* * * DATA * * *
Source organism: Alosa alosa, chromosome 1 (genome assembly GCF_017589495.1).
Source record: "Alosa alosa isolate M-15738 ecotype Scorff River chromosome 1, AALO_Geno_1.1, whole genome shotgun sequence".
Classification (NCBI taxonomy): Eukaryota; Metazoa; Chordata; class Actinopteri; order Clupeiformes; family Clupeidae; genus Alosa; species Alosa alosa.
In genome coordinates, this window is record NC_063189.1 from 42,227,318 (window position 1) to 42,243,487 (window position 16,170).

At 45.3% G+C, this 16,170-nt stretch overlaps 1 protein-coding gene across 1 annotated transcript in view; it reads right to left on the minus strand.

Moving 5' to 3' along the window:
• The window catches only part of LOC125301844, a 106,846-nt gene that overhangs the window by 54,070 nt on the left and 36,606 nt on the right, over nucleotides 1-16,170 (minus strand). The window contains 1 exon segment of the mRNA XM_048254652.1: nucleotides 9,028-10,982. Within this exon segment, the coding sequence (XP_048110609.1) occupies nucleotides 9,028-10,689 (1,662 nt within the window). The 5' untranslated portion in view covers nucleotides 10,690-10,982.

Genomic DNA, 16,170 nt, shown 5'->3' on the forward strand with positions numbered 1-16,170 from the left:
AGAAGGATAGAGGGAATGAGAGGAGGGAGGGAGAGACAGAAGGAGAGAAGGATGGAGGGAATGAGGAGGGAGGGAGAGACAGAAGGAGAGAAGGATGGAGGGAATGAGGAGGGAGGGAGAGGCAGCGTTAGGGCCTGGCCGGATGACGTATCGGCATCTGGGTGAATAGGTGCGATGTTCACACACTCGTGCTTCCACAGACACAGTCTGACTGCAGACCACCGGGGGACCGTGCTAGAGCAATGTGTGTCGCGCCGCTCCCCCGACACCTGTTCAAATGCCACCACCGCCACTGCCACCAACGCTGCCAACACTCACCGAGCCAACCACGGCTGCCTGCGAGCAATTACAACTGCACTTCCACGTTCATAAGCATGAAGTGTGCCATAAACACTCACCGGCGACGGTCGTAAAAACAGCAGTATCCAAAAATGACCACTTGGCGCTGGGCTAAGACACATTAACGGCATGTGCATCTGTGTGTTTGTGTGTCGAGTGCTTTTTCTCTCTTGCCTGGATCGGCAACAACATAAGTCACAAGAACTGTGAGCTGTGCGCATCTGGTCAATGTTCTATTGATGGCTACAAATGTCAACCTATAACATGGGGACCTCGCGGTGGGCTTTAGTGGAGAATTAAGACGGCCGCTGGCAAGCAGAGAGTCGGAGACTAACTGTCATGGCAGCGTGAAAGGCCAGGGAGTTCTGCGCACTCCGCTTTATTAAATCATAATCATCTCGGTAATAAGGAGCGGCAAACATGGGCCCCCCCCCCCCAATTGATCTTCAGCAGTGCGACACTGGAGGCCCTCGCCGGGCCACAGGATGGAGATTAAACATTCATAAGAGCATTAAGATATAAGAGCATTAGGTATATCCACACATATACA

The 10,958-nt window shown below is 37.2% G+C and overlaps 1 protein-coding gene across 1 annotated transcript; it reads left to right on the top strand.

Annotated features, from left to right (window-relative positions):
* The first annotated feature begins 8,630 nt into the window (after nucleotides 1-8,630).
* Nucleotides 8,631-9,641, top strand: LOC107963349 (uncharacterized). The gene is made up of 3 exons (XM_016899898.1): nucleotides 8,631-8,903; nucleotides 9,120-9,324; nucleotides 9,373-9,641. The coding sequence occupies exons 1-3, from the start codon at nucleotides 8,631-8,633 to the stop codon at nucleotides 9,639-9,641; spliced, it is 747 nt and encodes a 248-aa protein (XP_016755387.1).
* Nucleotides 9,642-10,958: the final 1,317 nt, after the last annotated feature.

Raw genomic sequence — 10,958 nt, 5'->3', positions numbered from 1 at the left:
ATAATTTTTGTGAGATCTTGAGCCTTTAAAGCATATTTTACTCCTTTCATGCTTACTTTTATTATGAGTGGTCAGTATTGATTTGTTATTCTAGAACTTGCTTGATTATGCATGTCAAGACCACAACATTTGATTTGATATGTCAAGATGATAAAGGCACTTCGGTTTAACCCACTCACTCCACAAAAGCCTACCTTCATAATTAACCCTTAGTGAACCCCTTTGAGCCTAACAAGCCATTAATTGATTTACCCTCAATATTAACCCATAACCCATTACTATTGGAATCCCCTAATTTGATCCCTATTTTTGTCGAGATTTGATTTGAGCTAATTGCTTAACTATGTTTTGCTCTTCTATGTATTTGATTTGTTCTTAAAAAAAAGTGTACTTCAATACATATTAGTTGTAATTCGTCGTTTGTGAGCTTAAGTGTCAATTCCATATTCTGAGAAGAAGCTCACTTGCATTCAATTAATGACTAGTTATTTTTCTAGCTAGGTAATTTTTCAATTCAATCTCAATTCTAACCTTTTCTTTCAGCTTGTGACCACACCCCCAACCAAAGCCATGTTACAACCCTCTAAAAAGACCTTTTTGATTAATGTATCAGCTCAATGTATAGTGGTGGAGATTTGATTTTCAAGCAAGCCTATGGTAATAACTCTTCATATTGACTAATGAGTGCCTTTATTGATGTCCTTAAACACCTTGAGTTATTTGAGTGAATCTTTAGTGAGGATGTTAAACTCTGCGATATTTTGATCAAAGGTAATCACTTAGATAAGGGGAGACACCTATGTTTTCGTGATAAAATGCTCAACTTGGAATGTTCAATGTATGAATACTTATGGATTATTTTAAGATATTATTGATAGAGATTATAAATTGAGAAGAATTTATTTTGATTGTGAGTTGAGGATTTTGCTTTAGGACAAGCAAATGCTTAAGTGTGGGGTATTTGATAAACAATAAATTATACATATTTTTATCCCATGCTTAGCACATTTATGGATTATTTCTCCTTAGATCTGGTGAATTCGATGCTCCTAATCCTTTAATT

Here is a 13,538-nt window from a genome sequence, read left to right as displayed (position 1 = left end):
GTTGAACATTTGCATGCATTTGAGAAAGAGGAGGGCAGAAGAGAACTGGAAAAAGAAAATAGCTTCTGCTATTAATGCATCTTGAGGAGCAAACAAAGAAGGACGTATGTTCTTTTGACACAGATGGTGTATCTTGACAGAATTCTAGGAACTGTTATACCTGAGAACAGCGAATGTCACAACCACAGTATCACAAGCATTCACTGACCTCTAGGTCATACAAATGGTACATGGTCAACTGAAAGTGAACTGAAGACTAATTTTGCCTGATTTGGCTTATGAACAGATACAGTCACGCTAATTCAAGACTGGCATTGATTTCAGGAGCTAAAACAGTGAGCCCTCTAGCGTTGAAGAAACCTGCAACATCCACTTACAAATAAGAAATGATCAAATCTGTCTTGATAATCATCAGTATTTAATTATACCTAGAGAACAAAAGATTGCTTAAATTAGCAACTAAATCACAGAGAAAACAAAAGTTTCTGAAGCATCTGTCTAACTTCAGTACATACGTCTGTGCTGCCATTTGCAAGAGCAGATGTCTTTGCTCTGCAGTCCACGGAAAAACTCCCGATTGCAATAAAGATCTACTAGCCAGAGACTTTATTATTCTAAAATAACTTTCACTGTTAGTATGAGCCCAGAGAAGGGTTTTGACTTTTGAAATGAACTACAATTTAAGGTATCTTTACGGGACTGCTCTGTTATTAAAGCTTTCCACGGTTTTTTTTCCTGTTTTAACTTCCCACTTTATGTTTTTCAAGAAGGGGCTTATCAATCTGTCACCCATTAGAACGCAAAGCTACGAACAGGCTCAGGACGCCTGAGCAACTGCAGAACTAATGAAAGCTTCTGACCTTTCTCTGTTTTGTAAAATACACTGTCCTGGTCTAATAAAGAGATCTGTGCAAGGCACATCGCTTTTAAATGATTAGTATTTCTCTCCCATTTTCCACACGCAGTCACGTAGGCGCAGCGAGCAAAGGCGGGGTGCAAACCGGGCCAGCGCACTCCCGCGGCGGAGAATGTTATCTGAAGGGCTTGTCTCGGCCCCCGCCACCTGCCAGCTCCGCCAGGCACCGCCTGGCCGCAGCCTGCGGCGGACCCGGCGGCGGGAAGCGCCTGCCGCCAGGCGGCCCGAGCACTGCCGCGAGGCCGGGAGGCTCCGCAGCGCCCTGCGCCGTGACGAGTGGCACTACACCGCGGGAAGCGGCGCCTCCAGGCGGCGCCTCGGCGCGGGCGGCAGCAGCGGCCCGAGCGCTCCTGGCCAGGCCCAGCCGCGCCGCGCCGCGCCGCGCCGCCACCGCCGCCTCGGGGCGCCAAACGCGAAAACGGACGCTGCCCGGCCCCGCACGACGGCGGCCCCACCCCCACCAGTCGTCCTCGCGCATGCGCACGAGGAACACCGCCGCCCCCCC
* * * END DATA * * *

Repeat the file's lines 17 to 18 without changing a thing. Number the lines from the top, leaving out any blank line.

Here is a 13,538-nt window from a genome sequence, read left to right as displayed (position 1 = left end):
GTTGAACATTTGCATGCATTTGAGAAAGAGGAGGGCAGAAGAGAACTGGAAAAAGAAAATAGCTTCTGCTATTAATGCATCTTGAGGAGCAAACAAAGAAGGACGTATGTTCTTTTGACACAGATGGTGTATCTTGACAGAATTCTAGGAACTGTTATACCTGAGAACAGCGAATGTCACAACCACAGTATCACAAGCATTCACTGACCTCTAGGTCATACAAATGGTACATGGTCAACTGAAAGTGAACTGAAGACTAATTTTGCCTGATTTGGCTTATGAACAGATACAGTCACGCTAATTCAAGACTGGCATTGATTTCAGGAGCTAAAACAGTGAGCCCTCTAGCGTTGAAGAAACCTGCAACATCCACTTACAAATAAGAAATGATCAAATCTGTCTTGATAATCATCAGTATTTAATTATACCTAGAGAACAAAAGATTGCTTAAATTAGCAACTAAATCACAGAGAAAACAAAAGTTTCTGAAGCATCTGTCTAACTTCAGTACATACGTCTGTGCTGCCATTTGCAAGAGCAGATGTCTTTGCTCTGCAGTCCACGGAAAAACTCCCGATTGCAATAAAGATCTACTAGCCAGAGACTTTATTATTCTAAAATAACTTTCACTGTTAGTATGAGCCCAGAGAAGGGTTTTGACTTTTGAAATGAACTACAATTTAAGGTATCTTTACGGGACTGCTCTGTTATTAAAGCTTTCCACGGTTTTTTTTCCTGTTTTAACTTCCCACTTTATGTTTTTCAAGAAGGGGCTTATCAATCTGTCACCCATTAGAACGCAAAGCTACGAACAGGCTCAGGACGCCTGAGCAACTGCAGAACTAATGAAAGCTTCTGACCTTTCTCTGTTTTGTAAAATACACTGTCCTGGTCTAATAAAGAGATCTGTGCAAGGCACATCGCTTTTAAATGATTAGTATTTCTCTCCCATTTTCCACACGCAGTCACGTAGGCGCAGCGAGCAAAGGCGGGGTGCAAACCGGGCCAGCGCACTCCCGCGGCGGAGAATGTTATCTGAAGGGCTTGTCTCGGCCCCCGCCACCTGCCAGCTCCGCCAGGCACCGCCTGGCCGCAGCCTGCGGCGGACCCGGCGGCGGGAAGCGCCTGCCGCCAGGCGGCCCGAGCACTGCCGCGAGGCCGGGAGGCTCCGCAGCGCCCTGCGCCGTGACGAGTGGCACTACACCGCGGGAAGCGGCGCCTCCAGGCGGCGCCTCGGCGCGGGCGGCAGCAGCGGCCCGAGCGCTCCTGGCCAGGCCCAGCCGCGCCGCGCCGCGCCGCGCCGCCACCGCCGCCTCGGGGCGCCAAACGCGAAAACGGACGCTGCCCGGCCCCGCACGACGGCGGCCCCACCCCCACCAGTCGTCCTCGCGCATGCGCACGAGGAACACCGCCGCCCCCCC